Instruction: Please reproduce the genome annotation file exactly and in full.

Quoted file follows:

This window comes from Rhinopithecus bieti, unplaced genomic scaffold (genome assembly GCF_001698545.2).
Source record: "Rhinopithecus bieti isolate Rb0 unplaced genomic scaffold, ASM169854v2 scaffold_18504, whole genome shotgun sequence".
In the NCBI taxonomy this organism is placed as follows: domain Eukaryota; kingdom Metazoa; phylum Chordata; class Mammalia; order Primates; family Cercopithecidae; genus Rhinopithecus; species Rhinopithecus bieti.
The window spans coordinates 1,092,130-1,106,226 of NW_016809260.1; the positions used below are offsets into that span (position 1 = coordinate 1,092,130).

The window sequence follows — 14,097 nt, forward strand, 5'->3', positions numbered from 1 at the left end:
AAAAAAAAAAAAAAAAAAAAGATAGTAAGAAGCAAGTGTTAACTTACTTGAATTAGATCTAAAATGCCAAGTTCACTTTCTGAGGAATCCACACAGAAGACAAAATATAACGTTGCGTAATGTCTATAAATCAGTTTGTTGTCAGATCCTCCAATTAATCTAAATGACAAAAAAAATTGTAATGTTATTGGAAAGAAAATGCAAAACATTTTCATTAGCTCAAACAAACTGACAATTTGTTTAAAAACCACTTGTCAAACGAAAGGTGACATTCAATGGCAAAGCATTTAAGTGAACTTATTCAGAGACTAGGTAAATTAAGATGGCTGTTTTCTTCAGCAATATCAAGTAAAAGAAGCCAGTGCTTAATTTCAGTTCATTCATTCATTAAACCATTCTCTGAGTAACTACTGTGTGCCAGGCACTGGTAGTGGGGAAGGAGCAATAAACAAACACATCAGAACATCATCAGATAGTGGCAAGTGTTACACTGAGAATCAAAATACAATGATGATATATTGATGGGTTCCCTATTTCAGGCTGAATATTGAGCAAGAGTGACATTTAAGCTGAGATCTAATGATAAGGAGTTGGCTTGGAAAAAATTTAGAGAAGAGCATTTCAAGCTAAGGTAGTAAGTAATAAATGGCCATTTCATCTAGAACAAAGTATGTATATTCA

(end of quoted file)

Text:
This window comes from Rhinopithecus bieti, unplaced genomic scaffold (genome assembly GCF_001698545.2).
Source record: "Rhinopithecus bieti isolate Rb0 unplaced genomic scaffold, ASM169854v2 scaffold_18504, whole genome shotgun sequence".
In the NCBI taxonomy this organism is placed as follows: domain Eukaryota; kingdom Metazoa; phylum Chordata; class Mammalia; order Primates; family Cercopithecidae; genus Rhinopithecus; species Rhinopithecus bieti.
The window spans coordinates 1,092,130-1,106,226 of NW_016809260.1; the positions used below are offsets into that span (position 1 = coordinate 1,092,130).

The window sequence follows — 14,097 nt, forward strand, 5'->3', positions numbered from 1 at the left end:
AAAAAAAAAAAAAAAAAAAAGATAGTAAGAAGCAAGTGTTAACTTACTTGAATTAGATCTAAAATGCCAAGTTCACTTTCTGAGGAATCCACACAGAAGACAAAATATAACGTTGCGTAATGTCTATAAATCAGTTTGTTGTCAGATCCTCCAATTAATCTAAATGACAAAAAAAATTGTAATGTTATTGGAAAGAAAATGCAAAACATTTTCATTAGCTCAAACAAACTGACAATTTGTTTAAAAACCACTTGTCAAACGAAAGGTGACATTCAATGGCAAAGCATTTAAGTGAACTTATTCAGAGACTAGGTAAATTAAGATGGCTGTTTTCTTCAGCAATATCAAGTAAAAGAAGCCAGTGCTTAATTTCAGTTCATTCATTCATTAAACCATTCTCTGAGTAACTACTGTGTGCCAGGCACTGGTAGTGGGGAAGGAGCAATAAACAAACACATCAGAACATCATCAGATAGTGGCAAGTGTTACACTGAGAATCAAAATACAATGATGATATATTGATGGGTTCCCTATTTCAGGCTGAATATTGAGCAAGAGTGACATTTAAGCTGAGATCTAATGATAAGGAGTTGGCTTGGAAAAAATTTAGAGAAGAGCATTTCAAGCTAAGGTAGTAAGTAATAAATGGCCATTTCATCTAGAACAAAGTATGTATATTCA